By Raymundo Larraín Nesbitt
Lawyer – Abogado
27th of December 2016
The ECJ ruled last 21st of December 2016 that 'floor clauses' (which I call collar clauses in my articles) are null and void. This ruling is final and cannot be appealed. It is estimated mortgage borrowers are owed €3,000 for every year as from 2009 onwards. On average borrowers, can expect an average payout to the tune of €15,000 after this landmark ECJ ruling. It is estimated Spanish banks will fork out between four to seven billion euros to honour the High Court’s decision.
This key decision taken by Europe’s High Court is a much-anticipated ruling that puts an end to a long winding saga that started over a decade ago. Wind back the clock ten years to the boom times, and when no one had even heard about floor clauses, I was ramming against them in my articles and blog posts as these collar clauses were clearly abusive and biased in favour of lenders. Today´s warnings make tomorrow's newspaper headlines.
As example of my articles at the time warning consumers on them:
• 10 Common Abusive Clauses in Spanish Mortgage Loans – June 2009
• Spain’s Senate Petitions Government to Suppress “Floor Clauses” – September 2009
• Spanish Mortgage Loans: Beware of Abusive Clauses – January 2012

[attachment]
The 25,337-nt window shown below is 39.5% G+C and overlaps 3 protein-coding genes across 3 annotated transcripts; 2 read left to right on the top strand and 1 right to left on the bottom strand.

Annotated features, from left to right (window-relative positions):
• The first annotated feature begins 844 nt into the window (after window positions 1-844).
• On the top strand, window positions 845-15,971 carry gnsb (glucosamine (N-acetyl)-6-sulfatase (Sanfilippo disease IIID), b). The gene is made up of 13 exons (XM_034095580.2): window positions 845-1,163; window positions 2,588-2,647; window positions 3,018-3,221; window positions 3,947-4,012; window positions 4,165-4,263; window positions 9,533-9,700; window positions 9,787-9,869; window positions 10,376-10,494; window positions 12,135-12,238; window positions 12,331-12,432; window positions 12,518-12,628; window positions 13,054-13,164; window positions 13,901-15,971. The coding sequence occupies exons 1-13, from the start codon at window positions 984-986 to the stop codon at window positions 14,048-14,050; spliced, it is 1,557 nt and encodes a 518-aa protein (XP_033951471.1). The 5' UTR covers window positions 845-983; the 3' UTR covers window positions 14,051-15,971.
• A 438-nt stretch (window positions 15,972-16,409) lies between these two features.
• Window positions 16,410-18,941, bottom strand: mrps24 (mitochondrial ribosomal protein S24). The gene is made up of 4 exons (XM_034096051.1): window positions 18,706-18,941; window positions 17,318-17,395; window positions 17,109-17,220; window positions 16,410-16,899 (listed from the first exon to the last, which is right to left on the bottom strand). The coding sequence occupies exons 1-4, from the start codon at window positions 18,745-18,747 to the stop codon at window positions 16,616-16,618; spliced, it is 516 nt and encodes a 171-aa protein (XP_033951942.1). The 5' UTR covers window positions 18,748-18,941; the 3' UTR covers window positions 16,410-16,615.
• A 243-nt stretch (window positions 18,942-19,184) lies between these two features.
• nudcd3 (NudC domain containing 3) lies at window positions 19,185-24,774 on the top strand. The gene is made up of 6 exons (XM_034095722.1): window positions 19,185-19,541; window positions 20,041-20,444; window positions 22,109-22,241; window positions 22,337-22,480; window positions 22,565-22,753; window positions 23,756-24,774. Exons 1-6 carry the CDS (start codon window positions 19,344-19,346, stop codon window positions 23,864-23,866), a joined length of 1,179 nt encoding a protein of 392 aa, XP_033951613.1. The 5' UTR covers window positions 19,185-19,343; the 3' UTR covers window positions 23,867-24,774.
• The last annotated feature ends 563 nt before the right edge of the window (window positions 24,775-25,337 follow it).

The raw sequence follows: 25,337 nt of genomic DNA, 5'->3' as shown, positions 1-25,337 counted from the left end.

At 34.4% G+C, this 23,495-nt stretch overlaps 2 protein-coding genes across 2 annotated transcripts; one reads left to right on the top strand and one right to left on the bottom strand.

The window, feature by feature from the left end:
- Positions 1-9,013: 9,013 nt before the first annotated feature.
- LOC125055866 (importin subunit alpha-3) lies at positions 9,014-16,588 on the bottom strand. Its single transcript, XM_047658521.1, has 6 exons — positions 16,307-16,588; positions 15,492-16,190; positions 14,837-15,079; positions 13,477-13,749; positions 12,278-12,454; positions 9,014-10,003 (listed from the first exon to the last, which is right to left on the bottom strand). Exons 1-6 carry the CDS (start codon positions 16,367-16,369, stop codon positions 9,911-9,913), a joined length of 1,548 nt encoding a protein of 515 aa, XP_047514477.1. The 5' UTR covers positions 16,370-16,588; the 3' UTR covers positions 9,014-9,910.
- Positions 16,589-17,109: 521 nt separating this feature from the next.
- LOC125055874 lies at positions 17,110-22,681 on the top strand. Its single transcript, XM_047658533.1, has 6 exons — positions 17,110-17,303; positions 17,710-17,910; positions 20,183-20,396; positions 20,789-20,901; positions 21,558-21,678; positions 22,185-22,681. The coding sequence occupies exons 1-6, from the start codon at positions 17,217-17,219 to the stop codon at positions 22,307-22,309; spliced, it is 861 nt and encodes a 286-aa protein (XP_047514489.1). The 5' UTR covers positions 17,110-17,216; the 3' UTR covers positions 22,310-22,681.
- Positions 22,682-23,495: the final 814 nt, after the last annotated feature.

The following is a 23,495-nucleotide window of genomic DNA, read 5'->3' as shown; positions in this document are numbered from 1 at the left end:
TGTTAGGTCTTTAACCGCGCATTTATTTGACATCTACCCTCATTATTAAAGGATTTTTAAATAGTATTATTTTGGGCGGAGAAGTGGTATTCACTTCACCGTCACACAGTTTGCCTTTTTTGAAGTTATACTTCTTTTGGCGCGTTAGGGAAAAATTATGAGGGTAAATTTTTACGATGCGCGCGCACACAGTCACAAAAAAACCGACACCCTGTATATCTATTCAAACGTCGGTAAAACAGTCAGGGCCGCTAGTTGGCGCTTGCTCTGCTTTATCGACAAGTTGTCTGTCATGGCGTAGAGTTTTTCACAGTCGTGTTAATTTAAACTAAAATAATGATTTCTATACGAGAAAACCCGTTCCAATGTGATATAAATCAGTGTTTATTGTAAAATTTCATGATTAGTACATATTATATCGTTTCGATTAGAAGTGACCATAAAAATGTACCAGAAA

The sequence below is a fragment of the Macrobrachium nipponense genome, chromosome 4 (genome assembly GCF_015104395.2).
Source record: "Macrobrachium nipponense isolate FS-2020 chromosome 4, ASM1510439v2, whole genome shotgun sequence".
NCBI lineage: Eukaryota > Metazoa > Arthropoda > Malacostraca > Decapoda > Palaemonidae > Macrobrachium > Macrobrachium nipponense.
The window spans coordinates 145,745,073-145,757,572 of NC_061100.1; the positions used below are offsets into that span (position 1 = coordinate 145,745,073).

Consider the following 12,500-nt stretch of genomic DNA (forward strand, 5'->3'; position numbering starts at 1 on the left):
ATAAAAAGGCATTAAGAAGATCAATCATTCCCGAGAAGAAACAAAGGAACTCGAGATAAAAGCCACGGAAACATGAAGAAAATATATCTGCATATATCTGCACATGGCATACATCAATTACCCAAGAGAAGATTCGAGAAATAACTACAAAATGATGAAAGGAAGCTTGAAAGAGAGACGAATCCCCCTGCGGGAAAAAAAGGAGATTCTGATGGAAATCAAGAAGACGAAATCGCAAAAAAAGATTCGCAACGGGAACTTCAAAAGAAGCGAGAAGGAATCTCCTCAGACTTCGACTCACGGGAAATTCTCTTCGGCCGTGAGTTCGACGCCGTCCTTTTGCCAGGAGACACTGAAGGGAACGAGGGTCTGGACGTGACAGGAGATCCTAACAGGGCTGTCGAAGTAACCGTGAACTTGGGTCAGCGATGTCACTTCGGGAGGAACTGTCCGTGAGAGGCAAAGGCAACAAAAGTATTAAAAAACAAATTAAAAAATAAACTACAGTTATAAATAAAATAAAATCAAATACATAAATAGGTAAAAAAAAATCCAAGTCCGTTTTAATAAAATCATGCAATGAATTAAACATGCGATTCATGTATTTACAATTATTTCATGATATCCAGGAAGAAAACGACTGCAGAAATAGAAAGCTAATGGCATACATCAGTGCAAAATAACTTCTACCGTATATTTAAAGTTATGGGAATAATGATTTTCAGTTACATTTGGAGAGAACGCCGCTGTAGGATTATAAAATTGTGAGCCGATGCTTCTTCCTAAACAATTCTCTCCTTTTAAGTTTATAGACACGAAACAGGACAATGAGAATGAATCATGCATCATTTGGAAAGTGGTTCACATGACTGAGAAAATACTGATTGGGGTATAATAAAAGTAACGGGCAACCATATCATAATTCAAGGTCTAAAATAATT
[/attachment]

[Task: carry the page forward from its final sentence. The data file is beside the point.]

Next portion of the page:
• Mortgage Collar Clauses Revisited (‘Cláusulas Suelo’) – December 2013
Basically, these clauses only came into effect when the Euribor (which is the financial benchmark most Spanish lenders take to set variable mortgage interest rates) dropped sharply in 2009. It was only then that consumers began noticing that despite the huge drops in interest rates the savings did not pass on to them. Lenders were in fact (unjustly) pocketing the difference thanks to these collar clauses.
Spain´s Supreme Court in 2013, in a very controversial and much-criticised ruling, only partially ruled against them limiting their effects as from the 9th of May 2013 onwards – which was nonsensical and fell short for a number of reasons.
For starters, from a practical point of view, the overwhelming majority of these clauses had been signed in the boom times; almost none were signed as from 2013 onwards. So, this ruling made no sense at all on limiting their effects at a time when none were being signed as Spain was in the midst of a severe recession when almost no houses were being bought.
Strictly from a technical legal point of view, this was one of the few instances where a legal matter is black or white. Roman Empire iurisconsults had already coined a millennia ago the latin expression: “Quod nullum est nullum producit effectum”. Loosely translated as what is null and void produces no legal effects and therefore must be annulled ab initio (from the outset). In plain English after a clause is declared null and void by a judge the effects should be retroactive; the practical significance this has is the difference between having to pay (or not) billions of euros to consumers in settlements.
This legal tradition admitted no exceptions and had been followed uninterruptedly for centuries by our judges; that is, until Spain´s Supreme Court, the highest court in the land, decided unwisely otherwise in its 2013 time-gating the effects as from May 2013 onwards albeit not retroactively. This was clearly a legal aberration justified only "in the greater good of the (Spanish) economy" (read lenders).